Family Language Handbook final

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Family Language Handbook:

Family Language Handbook Marisa LaPiana George Mason University

Congratulations!:

Congratulations! information resources activities considerations

Family:

Family Diversity Linguistic Cultural Ability Family Education Tips Born Learning

Language Acquisition:

Language Acquisition Typical & Atypical “ What you might find” “Together Time” Acts and Aspects Additional Resources

Slide 5:

Get involved! Book Lottery Monthly Activities Literacy Bag

Atypical Language Development:

Atypical Language Development Form, Content, Use Autism Spectrum Disorder Specific Language Impairment ASD click SLI click

Slide 7:

Diverse Learners dual language simultaneous language 2nd language English as an Additional Language Dialect Diversity African American English Ability Diversity EAL click DD click AD click

English as an Additional Language Learners:

English as an Additional Language Learners Children exposed to two languages from birth have two separate but interconnected linguistic systems. There is no scientific evidence that children’s language learning ability is limited to one language. Dominance or unbalanced development of the two language is expected and typical in bilingual acquisition, particularly among preschoolers. Bilingual code mixing, or using the elements of two languages in the same utterance or stretch of conversation, is a typical pattern of language use among bilingual children and adults; and not a cause for concern. C hildren acquire phonological and grammatical proficiency and build vocabularies in their second language slowly; they do not “soak language up like a sponge.” They may even go through a nonverbal period when in first contact with the new language. D ual language children should be given full support, affective and linguistic, to learn both languages fully wherever possible. Continuous, consistent and rich exposure to both languages is important for full dual language development.

Autism Spectrum Disorder:

Autism Spectrum Disorder Additional Resource Atypical development language consequences : impaired social reciprocity and communication absence of language or significant delay of onset impaired patterns of conversational initiation and response stereotypical and repetitive language use absence of dramatic play or severe delay given chronological age problems with pragmatics, gaze , joint attention, and facial expressiveness echolia : immediate or delayed repetition of the speech of others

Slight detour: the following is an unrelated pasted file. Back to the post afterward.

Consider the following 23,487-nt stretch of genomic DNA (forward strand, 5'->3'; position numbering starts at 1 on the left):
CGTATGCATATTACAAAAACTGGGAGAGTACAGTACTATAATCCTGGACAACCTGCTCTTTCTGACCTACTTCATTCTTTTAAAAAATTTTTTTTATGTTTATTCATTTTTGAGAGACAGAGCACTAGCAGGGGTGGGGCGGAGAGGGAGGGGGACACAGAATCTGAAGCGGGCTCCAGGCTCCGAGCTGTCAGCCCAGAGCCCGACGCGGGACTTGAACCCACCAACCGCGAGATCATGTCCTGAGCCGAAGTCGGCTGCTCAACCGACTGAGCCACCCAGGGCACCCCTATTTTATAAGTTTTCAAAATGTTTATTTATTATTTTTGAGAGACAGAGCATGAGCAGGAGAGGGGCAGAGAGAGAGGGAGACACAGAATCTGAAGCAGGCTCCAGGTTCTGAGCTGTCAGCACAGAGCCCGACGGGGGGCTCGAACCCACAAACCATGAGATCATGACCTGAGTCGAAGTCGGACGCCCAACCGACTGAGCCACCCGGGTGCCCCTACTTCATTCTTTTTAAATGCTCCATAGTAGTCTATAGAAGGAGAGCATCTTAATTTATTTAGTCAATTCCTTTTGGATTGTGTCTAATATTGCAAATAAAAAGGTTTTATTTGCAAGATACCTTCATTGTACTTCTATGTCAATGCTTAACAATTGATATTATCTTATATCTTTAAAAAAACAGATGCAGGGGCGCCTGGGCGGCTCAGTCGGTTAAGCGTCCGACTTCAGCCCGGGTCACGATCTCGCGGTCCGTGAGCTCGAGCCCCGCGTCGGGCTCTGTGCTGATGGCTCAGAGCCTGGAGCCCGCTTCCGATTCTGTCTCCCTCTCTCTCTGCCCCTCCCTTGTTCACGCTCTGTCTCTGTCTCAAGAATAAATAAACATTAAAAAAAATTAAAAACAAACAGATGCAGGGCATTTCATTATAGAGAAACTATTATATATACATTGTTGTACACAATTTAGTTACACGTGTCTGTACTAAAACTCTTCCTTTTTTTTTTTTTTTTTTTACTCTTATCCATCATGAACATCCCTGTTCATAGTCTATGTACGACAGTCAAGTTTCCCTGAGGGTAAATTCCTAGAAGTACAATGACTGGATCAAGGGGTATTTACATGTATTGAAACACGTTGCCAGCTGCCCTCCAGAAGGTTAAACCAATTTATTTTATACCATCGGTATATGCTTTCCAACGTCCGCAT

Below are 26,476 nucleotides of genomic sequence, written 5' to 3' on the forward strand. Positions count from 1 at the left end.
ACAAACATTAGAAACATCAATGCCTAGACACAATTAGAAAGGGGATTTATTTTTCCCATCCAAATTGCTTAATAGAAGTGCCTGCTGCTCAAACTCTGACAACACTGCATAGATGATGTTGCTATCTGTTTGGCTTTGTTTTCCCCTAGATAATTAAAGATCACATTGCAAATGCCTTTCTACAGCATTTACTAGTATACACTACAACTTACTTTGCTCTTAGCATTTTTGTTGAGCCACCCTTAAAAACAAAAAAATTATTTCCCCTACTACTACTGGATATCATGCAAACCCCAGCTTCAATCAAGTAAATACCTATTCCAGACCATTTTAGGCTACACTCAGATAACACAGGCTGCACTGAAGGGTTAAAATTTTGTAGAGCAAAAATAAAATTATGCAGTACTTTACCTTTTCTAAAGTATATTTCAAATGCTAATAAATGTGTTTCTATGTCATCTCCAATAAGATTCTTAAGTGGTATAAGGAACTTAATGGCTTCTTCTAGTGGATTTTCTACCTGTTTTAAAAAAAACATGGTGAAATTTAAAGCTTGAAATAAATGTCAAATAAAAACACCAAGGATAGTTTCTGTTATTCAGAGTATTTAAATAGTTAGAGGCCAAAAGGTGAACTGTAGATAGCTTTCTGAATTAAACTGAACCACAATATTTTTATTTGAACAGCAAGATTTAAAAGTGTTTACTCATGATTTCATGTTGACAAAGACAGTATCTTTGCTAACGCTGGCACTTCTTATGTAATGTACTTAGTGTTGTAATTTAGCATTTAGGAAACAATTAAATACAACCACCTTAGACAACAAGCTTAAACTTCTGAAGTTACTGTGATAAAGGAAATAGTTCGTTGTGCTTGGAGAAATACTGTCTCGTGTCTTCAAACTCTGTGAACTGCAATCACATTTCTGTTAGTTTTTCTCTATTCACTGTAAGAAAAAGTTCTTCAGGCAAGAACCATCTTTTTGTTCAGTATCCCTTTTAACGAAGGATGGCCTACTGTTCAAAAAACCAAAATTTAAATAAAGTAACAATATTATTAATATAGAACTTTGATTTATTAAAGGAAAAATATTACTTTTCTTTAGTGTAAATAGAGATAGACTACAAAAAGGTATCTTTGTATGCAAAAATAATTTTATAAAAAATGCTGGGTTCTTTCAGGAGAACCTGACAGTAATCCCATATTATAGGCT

Dialect Diversity:

Dialect Diversity African American English AAE Books for Youth

Specific Language Impairment:

Specific Language Impairment Six techniques for working with children with SLI : Imitation Modeling Focused stimulation Conversational recasting Expansion Scaffolding Additional Resource How to help: address specific difficulties that a child exhibits target expressive vocabulary, morphology, and syntax target receptive syntax and varying rhetorical genres for older children use meaningful and motivating examples particular to the child explain , practice in new contexts and domains, review, reteach and practice more

Ability Diversity: Hearing and Speech:

Ability Diversity: Hearing and Speech Effects of Hearing Loss on Development Age appropriate hearing, speech and language milestones Additional Resource Additional Resource

Acts of language:

Acts of language Expressive: producing one’s own language Receptive: taking on someone else’s language Meta-Linguistic: focus on the form of language What you might find EAL click

Acts of Language & English as an Additional Language Learners:

Acts of Language & English as an Additional Language Learners

Language Structure: Phonology “the sound”:

Language Structure: Phonology “the sound” Sow, sow, sow your soat sently sown the seam. Serrily, serrily, serrily, serrily; Sife is sut a seam. Together Time EAL click AD click DD click “What you might find” Row , row, row your boat gently down the stream. Merrily , merrily, merrily, merrily; Life is but a dream Bow , bow, bow your boat bently bown the beam. Berrily , berrily, berrily, berrily; Bife is but a beam.

Development of phonological structures:

Development of phonological structures Adult word Mug Bam Sap Vein Zap Ship Tiger Moon Bicycle Beautiful Click Spill Shot Jack Chain Thin This Rut Leg Trucking Child says Muck Baa Tap Bane Dap Sip Diger Moom Biskle Byuful Kick Pill Tot Dack Tain Tin Dis What Weg or yeg chucking 3 ½ years old 4 years 5 years

Phonology & English as an Additional Language Learners :

Phonology & English as an Additional Language Learners

Phonology & Ability Diversity: Hearing Impairment:

Phonology & Ability Diversity: Hearing Impairment Effects of Hearing Loss on Development Additional Resource

Phonology and Dialect Diversity (AAE):

Phonology and Dialect Diversity (AAE) MAE : speakers acquire certain phonemes ahead of AAE speakers (t,d, interdentals) AAE: speakers acquire certain phonemes ahead of MAE speakers (s,r) MAE: focus on complex phonotactics, later acquire different segments AAE: focus on difficult segments, later acquire complete phonotactics Practice role play that identifies the social context that requires the target language, and help children realize when to switch dialects. You can also develop a slogan word to them help remember when to code switch. Together Time

Language Structure: Morphology “the meaning”:

Language Structure: Morphology “the meaning” 1. Model correct grammar, but don't correct. 2. Stand still, talk, listen & build on child’s response. 3. Make time to converse. Together Time Show children that many words have common origins, and that the meaning of the word can often be determined by examining the word’s parts. Create a list of words together and think of similar words that have a similar meaning and have similar roots. What you might find Morphological difficulties SLI click

Early Morphological Development:

Early Morphological Development Additional Resource

Morphological Difficulties:

Morphological Difficulties Children experiencing difficulties may: • use immature sentence construction (words may be in the wrong order) • have difficulty using pronouns correctly • have difficulty using connectives and articles in both speech and writing •use word endings (-ed, -ing, -s) incorrectly • have difficulty understanding when to use conjunctions and prepositions

Morphology & Specific Language Impairment:

Morphology & Specific Language Impairment Additional Resource

Language Structures : Syntax & Semantics “form and interpretation”: